The fact that Palmieri played on a sub-par club during his draft year may pay off in the long run for the Devils, as they were able to snag him in the second round of the NHL draft back in 2007. He is by far and away the best power forward prospect the Devils currently have in their system, and though he has a bit of maturing to do, there is no doubting his skill set. Big and possessing a soft pair of hands, Palmieri would benefit exponentially with a trade to a contending OHL team from the bottom feeding Erie Otters. As Palmieri continues to mature and fill out his frame, he should only get better. He’s not a lock to be a top-six forward, but he is far too talented to not eventually have success at the next level. A season or two in the minors after this year and he should be ready for the jump to the NHL.

While he has yet to play an NHL game, Halischuk could end up being one of the best bargains from the 2007 draft class. Not even ranked by Central Scouting, he had about as good a season as you could have last year and put himself and made scouts who passed him over think twice. And he has already made a big splash in his pro debut with Lowell, scoring four goals in a game. Halischuk is about as well rounded a prospect as the team has in the system, possessing superb hockey sense. And when you combine that hockey sense with his all out effort and intensity, what the Devils have is a fundamentally sound prospect who should be in the NHL sooner rather than later. At worst he should develop into a sound, third-line checker with the ability to chip in with 30-40 points, but the potential for more is definitely there.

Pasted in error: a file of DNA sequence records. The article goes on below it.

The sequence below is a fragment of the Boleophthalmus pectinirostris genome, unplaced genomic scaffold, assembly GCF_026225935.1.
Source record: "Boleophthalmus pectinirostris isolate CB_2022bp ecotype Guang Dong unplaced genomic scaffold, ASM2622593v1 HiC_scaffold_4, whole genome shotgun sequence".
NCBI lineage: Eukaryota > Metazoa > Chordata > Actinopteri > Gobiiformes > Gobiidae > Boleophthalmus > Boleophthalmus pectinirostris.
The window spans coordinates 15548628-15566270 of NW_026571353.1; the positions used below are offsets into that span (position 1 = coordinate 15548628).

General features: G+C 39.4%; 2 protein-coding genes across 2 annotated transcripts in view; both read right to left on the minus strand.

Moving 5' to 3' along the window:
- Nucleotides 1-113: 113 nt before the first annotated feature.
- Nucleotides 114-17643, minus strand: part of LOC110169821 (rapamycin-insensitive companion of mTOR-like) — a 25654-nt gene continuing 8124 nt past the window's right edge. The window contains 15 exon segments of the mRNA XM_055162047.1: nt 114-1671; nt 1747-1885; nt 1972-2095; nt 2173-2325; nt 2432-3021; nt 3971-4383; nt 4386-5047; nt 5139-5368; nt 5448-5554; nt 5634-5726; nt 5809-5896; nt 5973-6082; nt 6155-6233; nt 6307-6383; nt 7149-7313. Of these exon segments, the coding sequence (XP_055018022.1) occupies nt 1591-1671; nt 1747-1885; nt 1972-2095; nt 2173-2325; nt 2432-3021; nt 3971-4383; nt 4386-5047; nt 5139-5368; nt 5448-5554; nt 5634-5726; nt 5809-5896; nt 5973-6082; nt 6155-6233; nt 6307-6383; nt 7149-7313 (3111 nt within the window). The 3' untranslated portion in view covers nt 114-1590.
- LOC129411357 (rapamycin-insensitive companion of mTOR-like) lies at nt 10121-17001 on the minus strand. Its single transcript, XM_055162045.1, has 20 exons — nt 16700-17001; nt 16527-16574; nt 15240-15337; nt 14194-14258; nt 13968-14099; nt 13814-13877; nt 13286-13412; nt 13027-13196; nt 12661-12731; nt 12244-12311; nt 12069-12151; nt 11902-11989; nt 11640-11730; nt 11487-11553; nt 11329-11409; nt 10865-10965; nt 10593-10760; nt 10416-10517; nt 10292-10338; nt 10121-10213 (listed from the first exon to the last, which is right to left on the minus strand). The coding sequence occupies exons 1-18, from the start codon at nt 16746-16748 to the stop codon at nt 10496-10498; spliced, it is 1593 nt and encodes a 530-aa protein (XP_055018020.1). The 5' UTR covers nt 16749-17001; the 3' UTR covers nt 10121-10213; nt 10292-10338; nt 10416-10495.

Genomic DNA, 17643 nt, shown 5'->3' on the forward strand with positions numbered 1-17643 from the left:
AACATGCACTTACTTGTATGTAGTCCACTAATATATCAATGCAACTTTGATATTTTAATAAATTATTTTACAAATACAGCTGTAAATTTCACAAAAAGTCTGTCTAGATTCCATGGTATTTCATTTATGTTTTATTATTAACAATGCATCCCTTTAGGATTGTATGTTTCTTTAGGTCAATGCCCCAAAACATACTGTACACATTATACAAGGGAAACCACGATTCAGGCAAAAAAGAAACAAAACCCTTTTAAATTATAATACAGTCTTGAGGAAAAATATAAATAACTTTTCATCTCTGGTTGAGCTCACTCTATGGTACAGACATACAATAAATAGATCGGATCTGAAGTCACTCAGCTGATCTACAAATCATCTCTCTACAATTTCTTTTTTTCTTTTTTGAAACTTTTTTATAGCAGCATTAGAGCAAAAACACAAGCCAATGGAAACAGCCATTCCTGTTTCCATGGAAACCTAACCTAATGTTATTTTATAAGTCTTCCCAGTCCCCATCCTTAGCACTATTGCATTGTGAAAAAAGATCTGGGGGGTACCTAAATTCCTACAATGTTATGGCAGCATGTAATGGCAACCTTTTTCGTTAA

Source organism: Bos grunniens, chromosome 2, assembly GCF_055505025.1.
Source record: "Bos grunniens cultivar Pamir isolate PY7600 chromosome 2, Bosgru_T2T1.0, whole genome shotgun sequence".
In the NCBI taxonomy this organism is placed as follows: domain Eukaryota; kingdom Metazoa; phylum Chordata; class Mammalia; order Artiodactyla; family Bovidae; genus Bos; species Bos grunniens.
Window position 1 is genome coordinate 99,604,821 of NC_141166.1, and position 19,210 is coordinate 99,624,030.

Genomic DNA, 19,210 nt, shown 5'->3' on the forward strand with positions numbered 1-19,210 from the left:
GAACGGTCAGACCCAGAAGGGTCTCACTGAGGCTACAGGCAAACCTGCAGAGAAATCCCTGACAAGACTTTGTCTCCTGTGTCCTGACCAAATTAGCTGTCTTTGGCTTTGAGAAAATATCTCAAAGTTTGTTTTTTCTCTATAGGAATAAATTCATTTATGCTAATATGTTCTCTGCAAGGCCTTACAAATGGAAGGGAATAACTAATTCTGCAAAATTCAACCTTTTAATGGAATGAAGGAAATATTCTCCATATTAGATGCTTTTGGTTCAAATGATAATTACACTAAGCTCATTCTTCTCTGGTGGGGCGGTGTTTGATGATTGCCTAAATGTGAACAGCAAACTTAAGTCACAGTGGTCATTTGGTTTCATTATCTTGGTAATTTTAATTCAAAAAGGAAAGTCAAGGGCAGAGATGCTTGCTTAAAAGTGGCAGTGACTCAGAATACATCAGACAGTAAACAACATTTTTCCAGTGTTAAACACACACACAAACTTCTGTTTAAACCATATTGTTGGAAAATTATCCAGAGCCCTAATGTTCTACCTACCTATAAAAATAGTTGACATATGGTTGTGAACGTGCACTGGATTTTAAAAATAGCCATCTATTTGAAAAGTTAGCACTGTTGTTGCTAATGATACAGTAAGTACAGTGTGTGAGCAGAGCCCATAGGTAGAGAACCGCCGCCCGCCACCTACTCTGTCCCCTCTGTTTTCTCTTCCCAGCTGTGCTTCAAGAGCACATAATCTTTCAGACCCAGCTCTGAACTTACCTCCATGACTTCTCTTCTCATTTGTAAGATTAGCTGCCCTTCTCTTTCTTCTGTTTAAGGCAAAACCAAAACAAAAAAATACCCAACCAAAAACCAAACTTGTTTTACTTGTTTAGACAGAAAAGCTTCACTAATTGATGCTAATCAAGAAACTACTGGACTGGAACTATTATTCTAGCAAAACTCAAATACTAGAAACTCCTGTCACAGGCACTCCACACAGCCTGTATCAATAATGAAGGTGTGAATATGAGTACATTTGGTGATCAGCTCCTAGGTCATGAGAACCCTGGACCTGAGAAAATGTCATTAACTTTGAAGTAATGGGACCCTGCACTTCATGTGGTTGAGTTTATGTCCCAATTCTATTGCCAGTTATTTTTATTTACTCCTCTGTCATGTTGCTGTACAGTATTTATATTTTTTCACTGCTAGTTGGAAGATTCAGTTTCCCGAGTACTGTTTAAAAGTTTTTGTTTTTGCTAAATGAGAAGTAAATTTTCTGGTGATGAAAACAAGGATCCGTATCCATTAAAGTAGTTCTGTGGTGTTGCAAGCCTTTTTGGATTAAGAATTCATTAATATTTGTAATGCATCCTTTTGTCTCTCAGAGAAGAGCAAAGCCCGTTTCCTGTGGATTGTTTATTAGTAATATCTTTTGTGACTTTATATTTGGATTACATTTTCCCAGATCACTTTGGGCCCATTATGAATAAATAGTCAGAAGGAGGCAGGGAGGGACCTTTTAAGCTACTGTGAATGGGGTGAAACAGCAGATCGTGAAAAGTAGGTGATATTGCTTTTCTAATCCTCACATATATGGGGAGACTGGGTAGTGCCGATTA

Perhaps one of the most overlooked prospects in the system, Nathan Perkovich is a goal scorer, plain and simple. In two years at Lake Superior State, he has scored an impressive 32 goals, and is off to another strong start in this his junior year with the Lakers. He will need to improve his play in his own end and become stronger if he wants to translate his goal-scoring prowess to the next level, but he will be given time to do it. There’s a good chance he will turn pro after this season, and while he will likely need a heavy dose of minor pro seasoning, he could end up being a real surprise in the not too distant future.